Routes To Retrofit: improving domestic energy efficiency in Oxfordshire
Community groups from Low Carbon Hub and CAG Oxfordshire were joined by experts from Oxfordshire County Council Retrofit Team, Cosy Homes Oxfordshire and the Barton Retrofit Cooperative, at this online event held on 20 September.
Our homes use around 35% of the UK’s energy and produce 20% of its CO2 emissions, and in this context retrofitting existing homes so that energy consumption and carbon emissions are both reduced, resulting in a more comfortable and healthy home, makes complete sense.
Many of our community groups are motivated by the need to address the situation locally, and the two biggest questions raised are: where do we start with retrofitting at scale and how do we pay for it?
There are different paths to domestic energy efficiency and the event was a brilliant opportunity to hear from experts with contrasting approaches to retrofit and share information about different routes to accessing retrofit in the county, ranging from funding opportunities to local providers.
The meeting was well attended with community groups from across the county and it proved to be an insightful event.
Oxfordshire County Council Retrofit Team
Dale Hoyland, Oxfordshire County Council Retrofit Team Lead, opened the meeting by putting the need for retrofit into the context of climate change and increasing fuel poverty. He explained that by 2030, we’ll collectively need to have retrofitted 16,000 properties to an EPC ‘B’ standard, to mitigate greenhouse gas emissions from Oxfordshire’s domestic sector.
Gayle Pilkington, Assistant Retrofit Project Manager at Oxfordshire County Council shared information about the Council’s Home Upgrade Grant (HUG2).
The £630m government-funded grant scheme provides energy efficiency upgrades and low carbon heating to low-income households at risk of fuel poverty. The aim is to fund delivery of whole house retrofit installations to at least 310 properties across Oxfordshire that are not heated by mains gas.
There are significant amounts of funding available and households can apply for up to £38,000 for measures such as insulation, solar PV and heat pumps.
The delivery partner is Agility/Eco and the project’s marketing name is Welcome the Warmth. The message from Gayle was clear; spread the word in your community groups about the funding to anyone you think might be eligible, as it could make a real difference.
Gayle can be contacted on Gayle.Pilkington@oxfordshire.gov.uk if you would like access to marketing tools to help raise awareness of the funding.
The scheme is open for applications until March 2025, and you can find out more information from www.gov.uk/apply-home-upgrade-grant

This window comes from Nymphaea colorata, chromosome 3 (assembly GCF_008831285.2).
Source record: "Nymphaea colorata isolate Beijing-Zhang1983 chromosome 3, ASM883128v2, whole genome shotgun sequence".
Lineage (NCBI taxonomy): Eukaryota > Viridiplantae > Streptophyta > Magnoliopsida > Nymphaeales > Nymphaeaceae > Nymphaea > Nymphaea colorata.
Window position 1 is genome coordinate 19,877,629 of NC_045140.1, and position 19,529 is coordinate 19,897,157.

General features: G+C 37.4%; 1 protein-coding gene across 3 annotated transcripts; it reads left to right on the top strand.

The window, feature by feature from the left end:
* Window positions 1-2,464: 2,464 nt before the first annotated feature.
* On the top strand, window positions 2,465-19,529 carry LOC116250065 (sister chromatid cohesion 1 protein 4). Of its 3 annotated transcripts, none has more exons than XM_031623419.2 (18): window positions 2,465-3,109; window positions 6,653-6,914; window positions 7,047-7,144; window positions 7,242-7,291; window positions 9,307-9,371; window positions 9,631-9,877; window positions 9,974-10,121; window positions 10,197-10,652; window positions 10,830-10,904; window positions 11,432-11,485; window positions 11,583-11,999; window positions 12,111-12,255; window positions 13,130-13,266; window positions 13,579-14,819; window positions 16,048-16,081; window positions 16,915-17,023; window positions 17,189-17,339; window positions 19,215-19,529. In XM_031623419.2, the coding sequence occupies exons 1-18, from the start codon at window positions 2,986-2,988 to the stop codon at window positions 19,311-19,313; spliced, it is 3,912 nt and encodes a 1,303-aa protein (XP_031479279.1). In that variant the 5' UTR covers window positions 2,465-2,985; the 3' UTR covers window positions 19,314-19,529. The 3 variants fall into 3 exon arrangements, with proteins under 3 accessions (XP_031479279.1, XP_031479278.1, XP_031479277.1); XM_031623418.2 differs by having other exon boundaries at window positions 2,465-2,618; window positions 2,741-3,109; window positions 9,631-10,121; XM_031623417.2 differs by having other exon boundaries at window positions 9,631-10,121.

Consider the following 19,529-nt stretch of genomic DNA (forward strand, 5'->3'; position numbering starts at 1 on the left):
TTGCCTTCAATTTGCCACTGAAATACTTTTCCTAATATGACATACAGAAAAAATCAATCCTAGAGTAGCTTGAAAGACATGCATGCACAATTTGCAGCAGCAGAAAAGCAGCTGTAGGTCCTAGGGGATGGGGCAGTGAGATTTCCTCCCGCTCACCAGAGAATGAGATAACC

Since the meeting it’s great to report that they have had many enquiries from community groups about the funding.
Gayle outlined other funding opportunities:
ECO4, and the Great British Insulation Scheme or GBIS (formerly known as ECO Plus) Apply directly via the government website: www.gov.uk/apply-great-British-insulation-scheme OR via Better Housing Better Health: www.bhbh.org.uk
Geordie Stewart, Cosy Homes Oxfordshire Scheme Manager
Geordie described Cosy Homes Oxfordshire, a domestic retrofit service that uses the whole house, fabric first approach. The service is aimed at clients who are able to pay, but there is grant funding available towards the installation of a heat pump, from the Boiler Upgrade Scheme.
Anyone who interested in retrofit but is unsure where to start, please use the free online Plan Builder Tool, where you get an instant overview of the retrofit opportunities for your home.Georgie Steward, Cosy Homes Oxfordshire Scheme Manager
He urged anyone interested in retrofit but unsure where to start, to use the free online Plan Builder Tool, where you get an instant overview of the retrofit opportunities for your home. You can choose your budget and priorities, and the Plan Builder will create a draft retrofit plan for your home – which can be edited to suit your needs.
Geordie also talked through an amazing project, titled, Home Comforts, that Cosy Homes undertook with Sustainable Charlbury, to provide assessments and Whole House Plans for ten typologies of houses in the Charlbury area. The fascinating results are available on the Charlbury Town Council website and could be used to plan retrofit at scale in whole communities with similar housing stock.
Jabu Nala Hartley from the Barton Community Retrofit Coop and Owned By Oxford
Jabu Nala Hartley outlined how a community-based approach to retrofit is being explored at local level by Barton Community Retrofit Cooperative, a programme developed by Owned By Oxford, a collaboration between the city council and community groups. The cooperative aims to provide retrofit services while training and upskilling local people.
Jabu explained that in the Barton area of Oxford there is poor housing stock – especially 1950s prefabs – and concerns about rising energy prices. Barton Retrofit Coop are starting to recruit local builders interested in ‘learning through doing’ and have a local retrofit expert to lead the team. Seed-funding has been secured from Owned by Oxford and they are seeking resources and one or two properties to test the model.
“Our aim is to start small and build one community retrofit team, then expand and create new teams, and then replicate the model in other communities.”
Jabu and the Barton team found that starting off with a Thermal Imaging Campaign really helped residents to understand just how much heat their homes were leaking.
Low Carbon Hub has organised a Thermal Imaging Training workshop with Dale Hoyland on Wednesday 18 October at County Hall at 6:30pm.
Some places are still available and you can book here with Eventbrite.